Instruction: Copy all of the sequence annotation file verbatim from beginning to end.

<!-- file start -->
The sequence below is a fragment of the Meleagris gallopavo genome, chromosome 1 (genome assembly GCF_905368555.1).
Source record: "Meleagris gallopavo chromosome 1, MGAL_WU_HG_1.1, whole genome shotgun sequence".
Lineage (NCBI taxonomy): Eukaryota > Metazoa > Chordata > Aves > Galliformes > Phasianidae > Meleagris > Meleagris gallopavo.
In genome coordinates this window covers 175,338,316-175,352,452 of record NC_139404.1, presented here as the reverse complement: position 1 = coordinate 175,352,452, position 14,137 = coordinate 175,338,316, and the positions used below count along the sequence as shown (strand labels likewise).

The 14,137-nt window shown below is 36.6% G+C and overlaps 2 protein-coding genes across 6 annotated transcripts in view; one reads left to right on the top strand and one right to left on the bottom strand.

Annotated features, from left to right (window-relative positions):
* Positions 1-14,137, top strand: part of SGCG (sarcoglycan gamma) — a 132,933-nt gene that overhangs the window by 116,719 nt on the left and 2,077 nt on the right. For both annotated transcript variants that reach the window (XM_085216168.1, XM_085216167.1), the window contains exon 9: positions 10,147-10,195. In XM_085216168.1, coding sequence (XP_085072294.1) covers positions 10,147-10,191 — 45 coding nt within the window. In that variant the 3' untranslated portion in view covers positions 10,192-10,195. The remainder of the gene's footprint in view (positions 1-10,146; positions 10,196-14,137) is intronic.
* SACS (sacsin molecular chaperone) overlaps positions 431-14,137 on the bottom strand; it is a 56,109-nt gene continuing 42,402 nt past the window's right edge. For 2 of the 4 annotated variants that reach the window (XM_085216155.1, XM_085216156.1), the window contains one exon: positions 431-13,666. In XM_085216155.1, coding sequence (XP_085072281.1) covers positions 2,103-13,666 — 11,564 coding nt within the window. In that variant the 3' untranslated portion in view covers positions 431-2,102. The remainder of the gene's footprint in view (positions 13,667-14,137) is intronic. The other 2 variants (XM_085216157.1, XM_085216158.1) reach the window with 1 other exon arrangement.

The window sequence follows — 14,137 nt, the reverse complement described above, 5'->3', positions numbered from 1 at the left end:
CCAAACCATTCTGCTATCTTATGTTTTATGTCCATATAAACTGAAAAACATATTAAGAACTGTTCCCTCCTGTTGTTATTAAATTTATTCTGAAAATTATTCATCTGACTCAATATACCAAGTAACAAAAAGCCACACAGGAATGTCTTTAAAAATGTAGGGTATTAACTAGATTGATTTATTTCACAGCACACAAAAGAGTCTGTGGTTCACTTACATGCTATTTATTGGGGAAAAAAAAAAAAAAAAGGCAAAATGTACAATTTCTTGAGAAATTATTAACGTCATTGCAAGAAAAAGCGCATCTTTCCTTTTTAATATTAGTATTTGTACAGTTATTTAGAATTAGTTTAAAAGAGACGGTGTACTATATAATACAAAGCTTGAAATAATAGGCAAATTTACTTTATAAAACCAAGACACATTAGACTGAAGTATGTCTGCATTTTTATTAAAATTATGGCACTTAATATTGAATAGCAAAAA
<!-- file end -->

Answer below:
The sequence below is a fragment of the Meleagris gallopavo genome, chromosome 1 (genome assembly GCF_905368555.1).
Source record: "Meleagris gallopavo chromosome 1, MGAL_WU_HG_1.1, whole genome shotgun sequence".
Lineage (NCBI taxonomy): Eukaryota > Metazoa > Chordata > Aves > Galliformes > Phasianidae > Meleagris > Meleagris gallopavo.
In genome coordinates this window covers 175,338,316-175,352,452 of record NC_139404.1, presented here as the reverse complement: position 1 = coordinate 175,352,452, position 14,137 = coordinate 175,338,316, and the positions used below count along the sequence as shown (strand labels likewise).

The 14,137-nt window shown below is 36.6% G+C and overlaps 2 protein-coding genes across 6 annotated transcripts in view; one reads left to right on the top strand and one right to left on the bottom strand.

Annotated features, from left to right (window-relative positions):
* Positions 1-14,137, top strand: part of SGCG (sarcoglycan gamma) — a 132,933-nt gene that overhangs the window by 116,719 nt on the left and 2,077 nt on the right. For both annotated transcript variants that reach the window (XM_085216168.1, XM_085216167.1), the window contains exon 9: positions 10,147-10,195. In XM_085216168.1, coding sequence (XP_085072294.1) covers positions 10,147-10,191 — 45 coding nt within the window. In that variant the 3' untranslated portion in view covers positions 10,192-10,195. The remainder of the gene's footprint in view (positions 1-10,146; positions 10,196-14,137) is intronic.
* SACS (sacsin molecular chaperone) overlaps positions 431-14,137 on the bottom strand; it is a 56,109-nt gene continuing 42,402 nt past the window's right edge. For 2 of the 4 annotated variants that reach the window (XM_085216155.1, XM_085216156.1), the window contains one exon: positions 431-13,666. In XM_085216155.1, coding sequence (XP_085072281.1) covers positions 2,103-13,666 — 11,564 coding nt within the window. In that variant the 3' untranslated portion in view covers positions 431-2,102. The remainder of the gene's footprint in view (positions 13,667-14,137) is intronic. The other 2 variants (XM_085216157.1, XM_085216158.1) reach the window with 1 other exon arrangement.

The window sequence follows — 14,137 nt, the reverse complement described above, 5'->3', positions numbered from 1 at the left end:
CCAAACCATTCTGCTATCTTATGTTTTATGTCCATATAAACTGAAAAACATATTAAGAACTGTTCCCTCCTGTTGTTATTAAATTTATTCTGAAAATTATTCATCTGACTCAATATACCAAGTAACAAAAAGCCACACAGGAATGTCTTTAAAAATGTAGGGTATTAACTAGATTGATTTATTTCACAGCACACAAAAGAGTCTGTGGTTCACTTACATGCTATTTATTGGGGAAAAAAAAAAAAAAAAGGCAAAATGTACAATTTCTTGAGAAATTATTAACGTCATTGCAAGAAAAAGCGCATCTTTCCTTTTTAATATTAGTATTTGTACAGTTATTTAGAATTAGTTTAAAAGAGACGGTGTACTATATAATACAAAGCTTGAAATAATAGGCAAATTTACTTTATAAAACCAAGACACATTAGACTGAAGTATGTCTGCATTTTTATTAAAATTATGGCACTTAATATTGAATAGCAAAAA